MAT GREEN & ANDY TURNER – Time For A Stottycake (WildGoose Records WGS444CD)

Time For A StottycakeMat Green and Andy Turner are, among their other accomplishments, founder members of the popular band Magpie Lane. Mat has also marked fifty years playing fiddle for the morris, notably Bampton Morris Men and Andy plays Anglo concertina and sings and is a former morris dancer. That may give you a clue as to the direction that Time For A Stottycake, their debut album as a duo, will take.

As with most of Wildgoose Records’ output there is no messing about with the music and very few frills. The opening set of dance tunes, ‘Rosalie The Prairie Flower/James Winder’s/ Lucy Farr’s Barn Dance’, is followed by the first song, ‘The Banks Of Inverary’. This version was, we are told, reworked from the tradition by John Clare and the tune was melded to the words by Mat and Andy and differs in several respects from the versions catalogued by Steve Roud. To follow that Mat and Andy play two tunes, ‘Bobbing Joe/Kempshott Hunt’ from Clare’s manuscripts but how much of them are traditional and how much from Clare’s pen is impossible to say.

Next they pair a Shetland tune ‘Auchdon House’ with a Headington Quarry morris tune, ‘The Blue Eyed Stranger’, which work remarkably well together. The Hampshire song, ‘The Barley Raking’ with the Kirtlington tune, ‘Maid Of The Mill’. Two relatively modern tunes, ‘The High Tea/Lemmy Brazil’s’ are followed by two famous Bampton jigs, ‘Flowers Of Edinburgh’ and ‘Princess Royal’. After the rather spare style of the opening set the duo seem to have really hit their stride by this point and could be said, as Bob Dylan once put it, to be leaning forward a bit,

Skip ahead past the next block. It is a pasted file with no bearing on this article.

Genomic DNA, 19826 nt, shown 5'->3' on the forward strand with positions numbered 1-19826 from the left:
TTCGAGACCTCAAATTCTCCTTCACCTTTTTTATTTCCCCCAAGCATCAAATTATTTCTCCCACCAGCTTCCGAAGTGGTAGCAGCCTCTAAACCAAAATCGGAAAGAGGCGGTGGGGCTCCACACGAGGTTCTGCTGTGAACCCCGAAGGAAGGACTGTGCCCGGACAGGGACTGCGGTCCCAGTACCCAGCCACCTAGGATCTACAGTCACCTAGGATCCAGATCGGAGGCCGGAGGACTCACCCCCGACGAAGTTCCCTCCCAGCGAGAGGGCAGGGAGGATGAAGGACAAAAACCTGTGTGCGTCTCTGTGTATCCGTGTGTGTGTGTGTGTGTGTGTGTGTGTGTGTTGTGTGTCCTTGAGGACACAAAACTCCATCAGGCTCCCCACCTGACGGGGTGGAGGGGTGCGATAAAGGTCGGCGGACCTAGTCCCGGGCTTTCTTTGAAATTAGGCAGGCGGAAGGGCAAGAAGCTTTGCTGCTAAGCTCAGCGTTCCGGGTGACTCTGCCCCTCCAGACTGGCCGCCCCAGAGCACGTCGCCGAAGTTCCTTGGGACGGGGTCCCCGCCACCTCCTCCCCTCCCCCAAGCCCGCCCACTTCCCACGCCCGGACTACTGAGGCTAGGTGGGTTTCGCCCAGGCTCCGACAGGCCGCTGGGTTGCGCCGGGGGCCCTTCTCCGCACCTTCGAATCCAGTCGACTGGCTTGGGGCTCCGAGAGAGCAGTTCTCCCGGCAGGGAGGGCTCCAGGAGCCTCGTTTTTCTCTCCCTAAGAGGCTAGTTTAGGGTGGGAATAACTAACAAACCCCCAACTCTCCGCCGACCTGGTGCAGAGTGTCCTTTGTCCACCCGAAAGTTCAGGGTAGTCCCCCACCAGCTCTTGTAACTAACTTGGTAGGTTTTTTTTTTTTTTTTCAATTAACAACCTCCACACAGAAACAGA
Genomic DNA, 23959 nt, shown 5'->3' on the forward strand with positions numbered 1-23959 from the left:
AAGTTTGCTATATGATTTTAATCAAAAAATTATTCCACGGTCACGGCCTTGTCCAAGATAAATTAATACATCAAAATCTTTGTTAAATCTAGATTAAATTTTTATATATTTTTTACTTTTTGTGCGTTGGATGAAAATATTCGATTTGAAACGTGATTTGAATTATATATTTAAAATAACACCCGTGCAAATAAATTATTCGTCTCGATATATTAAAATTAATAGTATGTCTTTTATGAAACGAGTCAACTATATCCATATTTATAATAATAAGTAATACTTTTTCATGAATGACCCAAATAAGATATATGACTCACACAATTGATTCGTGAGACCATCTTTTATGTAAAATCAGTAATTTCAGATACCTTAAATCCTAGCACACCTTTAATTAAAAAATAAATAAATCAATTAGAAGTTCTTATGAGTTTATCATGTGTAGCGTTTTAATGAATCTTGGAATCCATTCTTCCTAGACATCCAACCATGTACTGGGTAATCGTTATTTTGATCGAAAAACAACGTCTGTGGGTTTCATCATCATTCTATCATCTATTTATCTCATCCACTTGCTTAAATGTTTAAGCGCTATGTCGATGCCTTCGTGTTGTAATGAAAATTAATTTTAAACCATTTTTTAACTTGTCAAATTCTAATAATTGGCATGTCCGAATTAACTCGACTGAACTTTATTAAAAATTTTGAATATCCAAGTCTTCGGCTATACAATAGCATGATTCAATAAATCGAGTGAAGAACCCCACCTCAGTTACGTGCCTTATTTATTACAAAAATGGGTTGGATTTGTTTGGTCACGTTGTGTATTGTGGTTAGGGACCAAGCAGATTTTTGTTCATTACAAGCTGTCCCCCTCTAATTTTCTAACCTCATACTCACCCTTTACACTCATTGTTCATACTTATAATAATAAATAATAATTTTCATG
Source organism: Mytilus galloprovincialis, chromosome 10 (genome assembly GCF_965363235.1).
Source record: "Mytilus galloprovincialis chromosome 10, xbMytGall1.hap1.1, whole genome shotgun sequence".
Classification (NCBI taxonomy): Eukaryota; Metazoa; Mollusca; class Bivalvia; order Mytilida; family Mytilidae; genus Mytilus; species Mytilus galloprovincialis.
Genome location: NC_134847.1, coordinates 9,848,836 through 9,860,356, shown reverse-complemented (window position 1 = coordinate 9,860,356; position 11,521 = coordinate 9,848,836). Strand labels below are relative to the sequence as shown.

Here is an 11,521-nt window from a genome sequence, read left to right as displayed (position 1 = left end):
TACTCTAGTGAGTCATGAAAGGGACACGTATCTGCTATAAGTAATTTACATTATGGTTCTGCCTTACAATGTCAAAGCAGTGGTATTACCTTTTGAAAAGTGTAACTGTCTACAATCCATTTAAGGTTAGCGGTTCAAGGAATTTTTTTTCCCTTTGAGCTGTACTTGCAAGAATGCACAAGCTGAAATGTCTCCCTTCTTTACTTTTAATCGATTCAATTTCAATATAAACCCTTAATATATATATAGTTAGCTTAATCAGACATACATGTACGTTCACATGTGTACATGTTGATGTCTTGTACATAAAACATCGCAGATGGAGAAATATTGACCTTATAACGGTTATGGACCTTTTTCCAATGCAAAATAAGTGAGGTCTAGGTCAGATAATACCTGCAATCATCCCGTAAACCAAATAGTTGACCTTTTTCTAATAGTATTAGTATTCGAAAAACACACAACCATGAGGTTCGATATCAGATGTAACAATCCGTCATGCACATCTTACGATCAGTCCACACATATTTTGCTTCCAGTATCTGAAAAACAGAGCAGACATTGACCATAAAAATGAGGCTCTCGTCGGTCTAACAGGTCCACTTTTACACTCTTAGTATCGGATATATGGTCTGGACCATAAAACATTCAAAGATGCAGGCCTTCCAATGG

The third song is ‘On Board A ‘98’ taken at a rather jauntier pace than Peter Bellamy’s version which embodied the reflective viewpoint of the singer who is revealed at the end to be “nearly 98” (spoiler alert). ‘Old Black Joe/Banbury Bill’ are two more pacy morris tunes followed by a long set of dance tunes, ‘The Muffin Man/Quickstep In The Battle Of Prague/Welch’s Polka’, the second of which also comes from John Clare’s manuscripts.

We’re into the home stretch now and Mat and Andy seem to be dipping into a collection of favourites. First ‘Saucy Sailor’ sung unaccompanied by Andy, then ‘Battle Of The Somme’ is rather faster than the Albion Country Band’s version – this being a retreat march it could be said to be taken at a “let’s get out of here” tempo with several twiddly bits – and thirdly ‘The Golden Glove’ collected in Kent which is a fair distance from Tamworth.

‘Glorishears’ and ‘Highland Mary’ are two more Bampton tunes and are followed by an old broadside ballad, ‘Nottingham Goose Fair’. Finally we come to the title track. ‘Stottycake Polka’ was written by Andy while living in Newcastle and he pairs it with ‘Boyne Water’ which he borrowed from Martha Rhoden’s.

Time For A Stottycake is folk music simply, and well, performed by two accomplished and experienced musicians and that’s quite a rarity these days.

Dai Jeffries

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